Manchester’s Nightingale hospital reopens to non-covid patientsBMJ 2020; 371 doi: https://doi.org/10.1136/bmj.m4224 (Published 29 October 2020) Cite this as: BMJ 2020;371:m4224
The Nightingale hospital in Manchester is open and ready to admit patients from across the north west of England. But, in a surprising twist, it is only admitting patients who do not have covid-19.
The facility, based at the Manchester Central Convention Complex (formerly known as G-MEX), is the first of the Nightingale hospitals to reopen to help take pressure off local hospitals. Sunderland and Harrogate are expected to be next, and all the others are on standby.
A spokesperson for the NHS in the north west confirmed that the NHS Nightingale Hospital North West was open, expecting its first patients imminently, and would “provide care for those who do not have covid-19 but do need further support before they are able to go home, such as therapy and social care assessments.”
The facility has 750 beds, but unlike the first Nightingale hospital, which opened in London, it was never designed to take patients with covid-19 requiring critical care. During the first wave, all patients in the north west who needed to be on a ventilator were treated in existing hospitals. Although Manchester admitted the most patients with covid-19 of all the Nightingales, at around 100, it did not offer respiratory support beyond continuous positive airway pressure.
This time, NHS Nightingale Hospital North West will act as a step-down facility for patients without covid-19 discharged from general and surgical wards to free up beds. It will house patients awaiting social care assessments and provide support and rehabilitation services to free up beds in acute hospitals. In the summer, day room facilities at the Nightingale were expanded, and a kitchen for use in the rehabilitation and enablement of patients has been installed.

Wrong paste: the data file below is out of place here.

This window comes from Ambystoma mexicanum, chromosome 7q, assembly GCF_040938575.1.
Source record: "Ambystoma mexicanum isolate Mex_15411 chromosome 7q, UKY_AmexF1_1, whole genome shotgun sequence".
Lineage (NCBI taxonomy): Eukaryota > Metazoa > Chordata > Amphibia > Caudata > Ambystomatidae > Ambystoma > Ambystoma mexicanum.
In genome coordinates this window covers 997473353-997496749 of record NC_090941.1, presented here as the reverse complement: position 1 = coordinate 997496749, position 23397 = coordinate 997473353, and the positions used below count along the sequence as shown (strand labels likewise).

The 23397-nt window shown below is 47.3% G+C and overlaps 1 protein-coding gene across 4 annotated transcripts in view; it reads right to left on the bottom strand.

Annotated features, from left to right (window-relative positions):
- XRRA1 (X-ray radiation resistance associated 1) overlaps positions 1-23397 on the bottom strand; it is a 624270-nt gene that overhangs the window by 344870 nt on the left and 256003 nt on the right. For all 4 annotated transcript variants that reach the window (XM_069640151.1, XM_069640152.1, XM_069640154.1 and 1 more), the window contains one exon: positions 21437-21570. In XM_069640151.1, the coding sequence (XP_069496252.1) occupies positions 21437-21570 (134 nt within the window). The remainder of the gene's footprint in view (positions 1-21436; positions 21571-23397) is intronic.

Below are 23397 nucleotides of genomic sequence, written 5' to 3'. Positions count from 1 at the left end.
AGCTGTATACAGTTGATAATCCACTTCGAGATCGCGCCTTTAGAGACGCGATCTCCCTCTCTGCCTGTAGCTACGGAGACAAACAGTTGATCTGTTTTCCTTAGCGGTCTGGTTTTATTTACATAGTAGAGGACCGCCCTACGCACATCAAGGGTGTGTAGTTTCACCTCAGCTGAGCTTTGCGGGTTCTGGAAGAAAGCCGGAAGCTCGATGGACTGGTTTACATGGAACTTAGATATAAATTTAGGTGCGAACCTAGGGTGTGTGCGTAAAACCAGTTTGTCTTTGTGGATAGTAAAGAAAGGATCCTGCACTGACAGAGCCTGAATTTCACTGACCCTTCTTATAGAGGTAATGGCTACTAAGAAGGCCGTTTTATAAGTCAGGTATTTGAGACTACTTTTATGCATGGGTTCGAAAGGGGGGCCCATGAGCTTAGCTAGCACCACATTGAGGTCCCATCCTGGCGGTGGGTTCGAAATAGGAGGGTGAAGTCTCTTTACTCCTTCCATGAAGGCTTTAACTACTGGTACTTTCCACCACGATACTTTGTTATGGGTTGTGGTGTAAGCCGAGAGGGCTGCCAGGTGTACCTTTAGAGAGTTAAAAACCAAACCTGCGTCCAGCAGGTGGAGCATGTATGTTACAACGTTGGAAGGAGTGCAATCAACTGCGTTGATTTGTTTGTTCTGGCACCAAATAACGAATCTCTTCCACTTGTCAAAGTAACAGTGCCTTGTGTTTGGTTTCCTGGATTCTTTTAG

The first patients are expected to arrive from Manchester University NHS Foundation Trust, but the hospital will provide step-down care for the whole of the north west region. Rob Barnett, chair of Liverpool local medical committee, branded that a “hare brained idea.” He said, “This might be fine for people who live in Manchester and the surrounding area, but it really doesn’t make sense for Liverpool residents to be trekking out there.”
The transfer of patients who are fit for discharge from hospital into the community is a persistent problem that needs to be resolved more locally, he said. Many such patients in Liverpool are from deprived areas, so their family and friends might not have the means to visit if they were sent to another city. “It beggars belief that anyone thought it was a sensible idea,” Barnett said.
As in the first wave, staff will be drafted in from a variety of places to work at NHS Nightingale Hospital North West. Some will be deployed from other NHS services, and NHS Professionals is also advertising for roles. As well as medical, nursing, and pharmacy vacancies, a range of allied health professional roles to support patient rehabilitation are needed, including physiotherapists, speech and language therapists, and dietitians, the advertisement says, and all applicants need to commit for a minimum of four weeks.1